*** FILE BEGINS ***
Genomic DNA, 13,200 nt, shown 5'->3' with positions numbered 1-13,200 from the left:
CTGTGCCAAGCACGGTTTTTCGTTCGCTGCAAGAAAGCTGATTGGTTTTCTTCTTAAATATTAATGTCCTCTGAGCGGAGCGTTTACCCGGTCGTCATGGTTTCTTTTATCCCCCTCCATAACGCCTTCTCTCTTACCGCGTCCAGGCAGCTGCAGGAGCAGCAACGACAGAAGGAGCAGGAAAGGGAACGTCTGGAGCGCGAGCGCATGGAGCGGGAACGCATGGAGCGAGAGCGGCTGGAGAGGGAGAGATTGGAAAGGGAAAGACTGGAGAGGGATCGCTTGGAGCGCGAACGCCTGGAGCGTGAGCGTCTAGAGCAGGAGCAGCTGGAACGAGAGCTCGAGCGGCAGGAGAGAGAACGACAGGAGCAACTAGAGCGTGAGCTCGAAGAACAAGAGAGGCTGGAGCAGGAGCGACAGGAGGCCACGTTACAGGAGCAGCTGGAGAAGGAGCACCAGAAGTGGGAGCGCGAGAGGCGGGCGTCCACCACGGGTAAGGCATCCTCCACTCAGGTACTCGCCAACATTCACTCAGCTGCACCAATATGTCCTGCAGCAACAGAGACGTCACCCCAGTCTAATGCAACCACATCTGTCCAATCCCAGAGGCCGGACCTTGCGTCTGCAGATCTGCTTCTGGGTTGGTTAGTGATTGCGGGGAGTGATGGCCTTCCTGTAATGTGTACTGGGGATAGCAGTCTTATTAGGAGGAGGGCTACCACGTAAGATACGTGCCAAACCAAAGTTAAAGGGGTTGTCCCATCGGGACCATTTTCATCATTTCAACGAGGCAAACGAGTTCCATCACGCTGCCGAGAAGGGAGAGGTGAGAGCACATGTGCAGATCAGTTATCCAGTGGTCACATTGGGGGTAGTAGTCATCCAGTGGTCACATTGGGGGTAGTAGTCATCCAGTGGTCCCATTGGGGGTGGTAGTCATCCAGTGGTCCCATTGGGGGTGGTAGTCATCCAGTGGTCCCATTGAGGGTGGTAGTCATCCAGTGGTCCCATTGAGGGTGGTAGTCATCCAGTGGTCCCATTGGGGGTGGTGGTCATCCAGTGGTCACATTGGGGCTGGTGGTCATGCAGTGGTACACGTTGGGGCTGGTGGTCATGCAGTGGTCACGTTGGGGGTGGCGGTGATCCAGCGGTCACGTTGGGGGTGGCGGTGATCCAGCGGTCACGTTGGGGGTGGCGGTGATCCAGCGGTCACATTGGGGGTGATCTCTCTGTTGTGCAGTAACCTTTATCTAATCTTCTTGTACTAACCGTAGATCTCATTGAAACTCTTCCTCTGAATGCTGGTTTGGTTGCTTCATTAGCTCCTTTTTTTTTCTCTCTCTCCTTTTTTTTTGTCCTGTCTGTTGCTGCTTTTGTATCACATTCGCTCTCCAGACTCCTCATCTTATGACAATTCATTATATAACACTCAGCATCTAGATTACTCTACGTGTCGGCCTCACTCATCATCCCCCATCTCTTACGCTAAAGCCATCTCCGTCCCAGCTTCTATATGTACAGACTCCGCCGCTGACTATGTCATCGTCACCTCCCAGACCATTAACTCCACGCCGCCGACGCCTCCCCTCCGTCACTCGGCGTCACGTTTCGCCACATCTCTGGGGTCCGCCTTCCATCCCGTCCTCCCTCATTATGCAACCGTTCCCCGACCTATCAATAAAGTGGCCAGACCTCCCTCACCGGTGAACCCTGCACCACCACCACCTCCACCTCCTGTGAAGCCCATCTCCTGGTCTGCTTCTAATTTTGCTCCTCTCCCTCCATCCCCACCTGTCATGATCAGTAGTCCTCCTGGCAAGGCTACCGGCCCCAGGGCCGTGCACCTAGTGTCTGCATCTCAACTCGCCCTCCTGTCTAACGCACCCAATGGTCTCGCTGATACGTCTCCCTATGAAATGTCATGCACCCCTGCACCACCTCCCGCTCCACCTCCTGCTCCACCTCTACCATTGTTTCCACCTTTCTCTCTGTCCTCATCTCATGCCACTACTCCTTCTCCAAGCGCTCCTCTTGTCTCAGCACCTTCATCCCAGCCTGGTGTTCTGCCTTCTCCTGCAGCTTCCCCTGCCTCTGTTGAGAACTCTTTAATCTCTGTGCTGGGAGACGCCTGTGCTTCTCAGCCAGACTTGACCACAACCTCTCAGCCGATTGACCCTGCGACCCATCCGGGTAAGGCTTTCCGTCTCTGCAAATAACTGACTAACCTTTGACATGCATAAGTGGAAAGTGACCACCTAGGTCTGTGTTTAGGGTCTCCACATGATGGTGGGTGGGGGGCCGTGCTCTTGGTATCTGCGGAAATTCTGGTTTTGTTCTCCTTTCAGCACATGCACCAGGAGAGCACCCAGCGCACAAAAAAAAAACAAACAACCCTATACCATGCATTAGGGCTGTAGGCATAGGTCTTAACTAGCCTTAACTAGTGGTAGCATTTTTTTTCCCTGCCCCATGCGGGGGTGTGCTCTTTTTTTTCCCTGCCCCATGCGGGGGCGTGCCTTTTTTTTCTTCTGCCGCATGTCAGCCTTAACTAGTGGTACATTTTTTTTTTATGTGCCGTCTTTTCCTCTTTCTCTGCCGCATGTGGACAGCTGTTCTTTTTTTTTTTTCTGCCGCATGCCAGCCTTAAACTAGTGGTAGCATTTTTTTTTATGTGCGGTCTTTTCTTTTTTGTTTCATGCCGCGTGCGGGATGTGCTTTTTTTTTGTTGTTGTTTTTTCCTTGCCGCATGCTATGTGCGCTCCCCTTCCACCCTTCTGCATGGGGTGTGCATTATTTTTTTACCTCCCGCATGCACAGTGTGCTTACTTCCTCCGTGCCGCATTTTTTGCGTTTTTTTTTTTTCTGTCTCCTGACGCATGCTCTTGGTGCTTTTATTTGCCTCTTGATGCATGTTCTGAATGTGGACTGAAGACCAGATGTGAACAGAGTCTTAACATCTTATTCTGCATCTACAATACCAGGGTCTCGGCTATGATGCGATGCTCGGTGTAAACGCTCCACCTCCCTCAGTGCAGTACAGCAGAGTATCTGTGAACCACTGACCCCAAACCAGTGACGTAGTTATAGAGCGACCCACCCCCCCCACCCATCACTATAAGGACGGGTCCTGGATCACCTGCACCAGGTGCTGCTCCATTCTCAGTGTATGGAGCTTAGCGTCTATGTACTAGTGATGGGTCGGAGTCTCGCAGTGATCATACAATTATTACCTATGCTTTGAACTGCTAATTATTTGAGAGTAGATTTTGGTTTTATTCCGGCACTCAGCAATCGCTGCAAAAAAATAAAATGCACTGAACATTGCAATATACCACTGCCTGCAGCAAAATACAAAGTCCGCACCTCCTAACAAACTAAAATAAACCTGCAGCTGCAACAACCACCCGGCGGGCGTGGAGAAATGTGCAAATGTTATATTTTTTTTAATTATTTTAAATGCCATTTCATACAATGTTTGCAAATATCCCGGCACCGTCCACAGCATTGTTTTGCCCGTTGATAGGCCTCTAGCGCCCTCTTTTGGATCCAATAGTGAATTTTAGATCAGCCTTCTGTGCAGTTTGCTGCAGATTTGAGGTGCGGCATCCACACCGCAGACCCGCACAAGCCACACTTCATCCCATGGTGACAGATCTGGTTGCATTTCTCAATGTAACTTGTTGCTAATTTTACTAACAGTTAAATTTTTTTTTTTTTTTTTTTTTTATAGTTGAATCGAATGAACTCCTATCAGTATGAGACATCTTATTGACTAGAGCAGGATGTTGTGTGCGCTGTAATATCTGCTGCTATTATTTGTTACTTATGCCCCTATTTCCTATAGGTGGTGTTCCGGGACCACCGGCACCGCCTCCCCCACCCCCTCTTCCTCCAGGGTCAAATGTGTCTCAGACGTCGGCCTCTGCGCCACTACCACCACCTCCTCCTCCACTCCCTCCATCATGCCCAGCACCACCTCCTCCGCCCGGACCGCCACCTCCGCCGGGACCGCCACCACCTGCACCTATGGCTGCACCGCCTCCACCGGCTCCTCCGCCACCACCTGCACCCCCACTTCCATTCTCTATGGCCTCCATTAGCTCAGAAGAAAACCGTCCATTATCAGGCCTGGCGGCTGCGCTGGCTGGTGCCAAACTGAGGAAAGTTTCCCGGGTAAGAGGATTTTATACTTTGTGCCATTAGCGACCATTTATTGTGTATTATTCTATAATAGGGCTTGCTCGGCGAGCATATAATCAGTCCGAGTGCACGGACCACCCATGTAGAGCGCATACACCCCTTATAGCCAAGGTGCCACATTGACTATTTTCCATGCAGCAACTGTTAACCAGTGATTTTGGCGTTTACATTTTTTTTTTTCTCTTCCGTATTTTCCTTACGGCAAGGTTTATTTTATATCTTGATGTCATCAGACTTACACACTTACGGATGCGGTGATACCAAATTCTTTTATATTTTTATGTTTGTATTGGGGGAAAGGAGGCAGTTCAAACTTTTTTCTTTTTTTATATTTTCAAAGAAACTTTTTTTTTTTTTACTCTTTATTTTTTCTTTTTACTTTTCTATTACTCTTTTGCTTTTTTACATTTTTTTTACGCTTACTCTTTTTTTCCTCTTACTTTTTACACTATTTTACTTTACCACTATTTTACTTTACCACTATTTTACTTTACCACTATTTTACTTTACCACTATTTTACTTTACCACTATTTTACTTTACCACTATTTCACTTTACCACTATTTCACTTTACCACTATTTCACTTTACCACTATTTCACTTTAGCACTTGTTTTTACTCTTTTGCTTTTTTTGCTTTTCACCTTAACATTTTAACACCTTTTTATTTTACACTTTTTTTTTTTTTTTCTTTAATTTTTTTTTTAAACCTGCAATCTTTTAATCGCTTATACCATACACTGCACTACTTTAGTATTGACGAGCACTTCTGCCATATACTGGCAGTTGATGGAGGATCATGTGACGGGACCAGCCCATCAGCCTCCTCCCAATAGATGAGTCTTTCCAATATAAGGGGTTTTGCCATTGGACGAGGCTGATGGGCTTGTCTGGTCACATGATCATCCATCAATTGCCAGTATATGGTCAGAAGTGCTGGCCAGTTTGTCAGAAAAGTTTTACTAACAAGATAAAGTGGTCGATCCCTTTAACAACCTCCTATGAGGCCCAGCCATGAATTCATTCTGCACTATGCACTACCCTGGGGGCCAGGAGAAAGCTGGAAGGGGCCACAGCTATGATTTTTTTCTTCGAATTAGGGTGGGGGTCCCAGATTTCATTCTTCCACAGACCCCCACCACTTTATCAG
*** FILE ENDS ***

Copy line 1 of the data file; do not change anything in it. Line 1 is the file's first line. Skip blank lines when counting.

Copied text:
Genomic DNA, 13,200 nt, shown 5'->3' with positions numbered 1-13,200 from the left: